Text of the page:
If you don't do laundry, you shouldn't design a laundry room!
It is amazing that a large percentage of new builds still view the laundry room as an after-thought. It seems that some builders have no idea what goes on in the laundry room. One can only surmise by standing in some laundry rooms that the designer never handled a load of laundry before.
Thank goodness laundry room are making their way out of the basement and garage and earning some dedicated square footage inside the house. There is nothing worse than doing laundry in a dirty environment.
Designing with Laundry Work Flow in Mind
Laundry work flow is important, just like the kitchen triangle. Laundry is quite a tedious unrelenting job so designers must be thoughtful about how they can make laundry more pleasurable.
Create two separate areas in the laundry room: a 'soiled' area on the left or opposite side of the washer and a 'clean' area on the right or opposite side of the dryer.
At least 24-36" of counter space in the soiled area will be required for organizing and separating laundry into piles for different color and temperature loads. Built-in baskets or bins to house each load would be ideal. No one likes to put clothes on the floor, even soiled clothes.
In the clean section of the room, if possible, add a bar for hanging damp clothes that do not go in the dryer. This is a wonderful selling point in any laundry room. No one wants to drape clothes over the dining chairs or hang them from the bathroom shower bar. No one likes those portable rolling laundry carts either as they are usually flimsy and are typically stored in garage where they get dirty.
Make sure the hanging rod is deep enough to accommodate a normal sized hanger.
For folding laundry, there should be enough flat counter space to fold a shirt. Ideally, there would be enough clean counter space, approximately 30-36" to fold a shirt and also have the ability to pile stacks of folded clothes for everyone in the household. Some large homes have included an island in the laundry room for folding. Such a lovely idea if you have the space.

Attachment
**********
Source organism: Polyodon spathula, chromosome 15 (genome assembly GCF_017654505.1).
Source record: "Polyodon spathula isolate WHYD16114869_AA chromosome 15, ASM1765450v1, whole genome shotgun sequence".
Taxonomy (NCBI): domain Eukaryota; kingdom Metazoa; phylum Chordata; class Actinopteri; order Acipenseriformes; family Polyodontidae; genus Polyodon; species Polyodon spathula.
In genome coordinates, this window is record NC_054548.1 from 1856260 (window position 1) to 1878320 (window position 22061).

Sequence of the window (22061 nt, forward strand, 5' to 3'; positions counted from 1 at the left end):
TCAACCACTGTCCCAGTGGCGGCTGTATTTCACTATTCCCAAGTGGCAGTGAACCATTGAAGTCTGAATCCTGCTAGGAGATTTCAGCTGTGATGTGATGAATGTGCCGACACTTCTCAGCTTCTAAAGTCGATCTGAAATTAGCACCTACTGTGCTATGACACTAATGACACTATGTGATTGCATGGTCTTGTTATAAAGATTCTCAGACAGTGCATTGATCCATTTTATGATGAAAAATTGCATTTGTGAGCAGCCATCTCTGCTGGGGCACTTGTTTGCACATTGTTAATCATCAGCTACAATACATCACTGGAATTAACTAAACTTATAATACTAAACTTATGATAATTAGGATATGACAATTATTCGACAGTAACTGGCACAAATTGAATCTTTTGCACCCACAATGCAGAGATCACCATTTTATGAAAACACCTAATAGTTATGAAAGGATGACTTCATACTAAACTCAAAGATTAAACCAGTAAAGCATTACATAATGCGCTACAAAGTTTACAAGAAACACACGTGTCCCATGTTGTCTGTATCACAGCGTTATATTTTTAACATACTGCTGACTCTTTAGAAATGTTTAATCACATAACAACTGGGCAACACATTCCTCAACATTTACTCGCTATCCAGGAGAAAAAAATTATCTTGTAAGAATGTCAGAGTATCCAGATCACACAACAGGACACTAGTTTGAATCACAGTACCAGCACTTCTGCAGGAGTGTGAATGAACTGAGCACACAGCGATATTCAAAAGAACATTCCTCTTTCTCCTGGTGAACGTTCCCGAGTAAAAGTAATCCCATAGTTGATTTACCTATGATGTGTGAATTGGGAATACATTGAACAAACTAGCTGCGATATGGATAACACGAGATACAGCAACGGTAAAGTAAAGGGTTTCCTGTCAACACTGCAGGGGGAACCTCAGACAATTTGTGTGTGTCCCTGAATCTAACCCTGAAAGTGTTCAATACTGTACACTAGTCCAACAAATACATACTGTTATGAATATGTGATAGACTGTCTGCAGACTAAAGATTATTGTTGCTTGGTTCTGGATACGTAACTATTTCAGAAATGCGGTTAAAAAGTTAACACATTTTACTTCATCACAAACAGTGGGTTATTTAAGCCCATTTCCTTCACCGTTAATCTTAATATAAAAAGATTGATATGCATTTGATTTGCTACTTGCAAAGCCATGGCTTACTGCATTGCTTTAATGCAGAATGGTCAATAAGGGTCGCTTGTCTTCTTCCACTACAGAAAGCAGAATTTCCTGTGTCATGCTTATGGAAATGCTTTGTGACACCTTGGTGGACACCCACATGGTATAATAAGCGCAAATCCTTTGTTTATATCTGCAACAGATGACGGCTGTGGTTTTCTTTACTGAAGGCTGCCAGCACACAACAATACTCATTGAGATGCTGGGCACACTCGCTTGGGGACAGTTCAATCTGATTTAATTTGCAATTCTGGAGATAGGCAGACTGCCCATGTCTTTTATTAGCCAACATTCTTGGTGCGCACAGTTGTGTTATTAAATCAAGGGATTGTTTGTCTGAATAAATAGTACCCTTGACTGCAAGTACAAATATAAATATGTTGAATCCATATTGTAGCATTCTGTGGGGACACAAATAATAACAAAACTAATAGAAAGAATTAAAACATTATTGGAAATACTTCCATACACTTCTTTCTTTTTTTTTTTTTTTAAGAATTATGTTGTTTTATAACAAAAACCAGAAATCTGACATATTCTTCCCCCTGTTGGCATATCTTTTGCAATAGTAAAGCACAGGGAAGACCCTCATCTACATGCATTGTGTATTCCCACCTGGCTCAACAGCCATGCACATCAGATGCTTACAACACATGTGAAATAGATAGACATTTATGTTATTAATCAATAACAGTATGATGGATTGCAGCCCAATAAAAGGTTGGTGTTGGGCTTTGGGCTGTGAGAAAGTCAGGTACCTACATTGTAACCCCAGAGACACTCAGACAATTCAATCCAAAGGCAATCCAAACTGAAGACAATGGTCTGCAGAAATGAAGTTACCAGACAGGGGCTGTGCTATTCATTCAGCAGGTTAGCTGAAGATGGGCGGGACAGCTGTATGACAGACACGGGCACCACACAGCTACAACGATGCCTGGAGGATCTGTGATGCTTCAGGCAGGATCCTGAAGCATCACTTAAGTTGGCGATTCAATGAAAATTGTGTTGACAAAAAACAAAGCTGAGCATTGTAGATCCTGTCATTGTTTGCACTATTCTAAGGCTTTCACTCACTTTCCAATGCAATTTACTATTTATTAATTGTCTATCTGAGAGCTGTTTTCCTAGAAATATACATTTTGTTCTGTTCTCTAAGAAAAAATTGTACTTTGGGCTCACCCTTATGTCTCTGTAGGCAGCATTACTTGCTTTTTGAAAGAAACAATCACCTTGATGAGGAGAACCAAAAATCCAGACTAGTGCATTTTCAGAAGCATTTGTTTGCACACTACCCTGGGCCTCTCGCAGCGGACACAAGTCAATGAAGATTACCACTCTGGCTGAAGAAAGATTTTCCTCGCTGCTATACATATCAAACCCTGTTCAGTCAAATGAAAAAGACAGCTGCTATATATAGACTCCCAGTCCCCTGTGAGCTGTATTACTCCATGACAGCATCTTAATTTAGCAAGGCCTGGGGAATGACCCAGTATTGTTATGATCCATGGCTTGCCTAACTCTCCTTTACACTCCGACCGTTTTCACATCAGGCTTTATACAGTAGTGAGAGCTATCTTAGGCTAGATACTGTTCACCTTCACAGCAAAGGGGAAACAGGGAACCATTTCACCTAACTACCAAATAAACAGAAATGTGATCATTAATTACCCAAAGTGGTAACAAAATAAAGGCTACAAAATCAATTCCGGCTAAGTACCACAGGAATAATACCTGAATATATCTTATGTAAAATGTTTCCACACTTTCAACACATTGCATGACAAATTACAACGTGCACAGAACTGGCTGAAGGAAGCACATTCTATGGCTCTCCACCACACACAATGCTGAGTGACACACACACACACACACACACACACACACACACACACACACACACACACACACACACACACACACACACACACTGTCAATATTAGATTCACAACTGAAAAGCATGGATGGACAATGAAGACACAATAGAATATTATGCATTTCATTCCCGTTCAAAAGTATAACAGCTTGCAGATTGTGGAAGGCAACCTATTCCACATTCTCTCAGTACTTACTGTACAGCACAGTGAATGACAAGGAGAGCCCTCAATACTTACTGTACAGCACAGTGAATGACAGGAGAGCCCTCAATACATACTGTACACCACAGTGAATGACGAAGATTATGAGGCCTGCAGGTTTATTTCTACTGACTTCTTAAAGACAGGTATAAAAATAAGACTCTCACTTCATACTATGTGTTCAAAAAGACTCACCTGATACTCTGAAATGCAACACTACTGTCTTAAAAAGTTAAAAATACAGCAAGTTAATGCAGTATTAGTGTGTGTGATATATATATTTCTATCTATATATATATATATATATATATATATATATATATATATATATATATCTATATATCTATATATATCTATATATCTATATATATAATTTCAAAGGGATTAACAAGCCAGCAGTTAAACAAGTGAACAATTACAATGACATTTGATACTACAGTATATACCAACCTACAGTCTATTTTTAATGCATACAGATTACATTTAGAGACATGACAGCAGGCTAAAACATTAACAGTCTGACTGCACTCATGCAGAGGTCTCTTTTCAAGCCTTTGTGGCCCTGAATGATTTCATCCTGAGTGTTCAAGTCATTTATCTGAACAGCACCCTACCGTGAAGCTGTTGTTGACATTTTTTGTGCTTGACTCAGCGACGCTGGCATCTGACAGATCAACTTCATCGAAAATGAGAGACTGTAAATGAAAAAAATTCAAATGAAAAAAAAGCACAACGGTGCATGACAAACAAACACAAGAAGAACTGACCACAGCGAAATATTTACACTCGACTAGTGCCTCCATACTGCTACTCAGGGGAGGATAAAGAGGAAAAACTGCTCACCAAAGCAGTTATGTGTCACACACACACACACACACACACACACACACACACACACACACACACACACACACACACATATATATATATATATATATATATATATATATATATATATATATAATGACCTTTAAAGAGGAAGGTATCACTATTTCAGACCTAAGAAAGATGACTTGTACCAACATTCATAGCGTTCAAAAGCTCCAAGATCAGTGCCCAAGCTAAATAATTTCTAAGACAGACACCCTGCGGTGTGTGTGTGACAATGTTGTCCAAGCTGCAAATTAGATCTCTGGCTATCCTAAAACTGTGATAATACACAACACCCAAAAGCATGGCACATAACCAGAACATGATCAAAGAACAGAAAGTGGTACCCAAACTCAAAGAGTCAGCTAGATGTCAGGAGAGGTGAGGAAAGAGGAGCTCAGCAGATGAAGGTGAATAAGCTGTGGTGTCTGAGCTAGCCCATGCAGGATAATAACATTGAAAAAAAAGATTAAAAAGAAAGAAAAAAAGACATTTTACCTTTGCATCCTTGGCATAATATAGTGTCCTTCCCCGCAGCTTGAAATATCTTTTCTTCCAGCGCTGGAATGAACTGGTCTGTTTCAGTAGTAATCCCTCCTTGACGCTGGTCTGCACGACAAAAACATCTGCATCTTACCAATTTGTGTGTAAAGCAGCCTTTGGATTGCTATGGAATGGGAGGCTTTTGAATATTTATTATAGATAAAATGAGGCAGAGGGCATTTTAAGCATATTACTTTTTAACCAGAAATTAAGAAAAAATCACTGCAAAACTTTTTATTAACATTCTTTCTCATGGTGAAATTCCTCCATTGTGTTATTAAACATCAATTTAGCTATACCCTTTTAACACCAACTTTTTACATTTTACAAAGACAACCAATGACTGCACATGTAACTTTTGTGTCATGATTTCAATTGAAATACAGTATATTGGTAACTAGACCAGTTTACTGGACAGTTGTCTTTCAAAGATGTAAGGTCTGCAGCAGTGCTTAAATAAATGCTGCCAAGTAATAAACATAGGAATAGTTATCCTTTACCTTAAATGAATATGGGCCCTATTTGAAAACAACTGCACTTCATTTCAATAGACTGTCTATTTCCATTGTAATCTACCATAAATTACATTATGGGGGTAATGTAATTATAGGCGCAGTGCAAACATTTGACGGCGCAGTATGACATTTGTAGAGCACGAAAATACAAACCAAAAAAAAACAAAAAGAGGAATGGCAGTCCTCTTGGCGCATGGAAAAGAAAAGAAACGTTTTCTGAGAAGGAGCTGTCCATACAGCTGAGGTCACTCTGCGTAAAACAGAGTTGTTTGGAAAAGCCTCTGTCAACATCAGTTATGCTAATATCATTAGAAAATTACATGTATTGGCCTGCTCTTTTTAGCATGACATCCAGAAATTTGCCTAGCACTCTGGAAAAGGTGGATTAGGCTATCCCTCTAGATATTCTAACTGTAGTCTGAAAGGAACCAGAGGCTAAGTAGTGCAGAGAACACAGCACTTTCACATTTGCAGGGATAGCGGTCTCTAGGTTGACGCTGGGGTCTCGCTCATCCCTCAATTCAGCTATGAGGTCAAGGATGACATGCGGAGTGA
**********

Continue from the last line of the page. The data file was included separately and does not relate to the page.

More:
To Sink or Not to Sink
Add a wide and deep sink if you have the room. This is the sink that will be used for cleaning up big messes, soaking dirty clothes, deep watering plants, cleaning mud from boots and a variety of dirty jobs.
Place it away from the clean clothes section of the room, nearer to the washing machine and close to the exterior door.
Doubling up Laundry Room as a Mud Room
Many houses are making dual use of space and combining the laundry room with the entry or mud room. Design the layout so that the entry and mud room are on the 'soiled' end of the room. Muddy boots and dirty jackets do not mix well with clean hanging clothes.
Some designers have been touting space within the laundry room for pets to rest and shower. Unless you have an enormous laundry room, dirty pets and clean clothes don't mix well together. If one has a combination mud room / laundry room, place the pet areas close to the dirty/soiled area. Your clean clothes will thank you.
No wasted space.
Living in Arizona makes one very appreciative of inside storage space as garages can get extremely hot in the desert. The same is true of cold weather geographies. Storing temperature sensitive items inside is a must.
When planning your laundry room, think about maximizing storage.
Design cabinets to go up to the ceiling for additional closed storage which also cuts down on dust settling on top.
Plan for at least one deep, tall closed cabinet to store brooms, mops and other tall and bulky heavily-used utility items so the homeowner doesn't have to retrieve these items from the garage.
I'd love to hear more ideas from readers on how builders and designers could make your laundry a bit more functional and thus pleasurable for homeowners.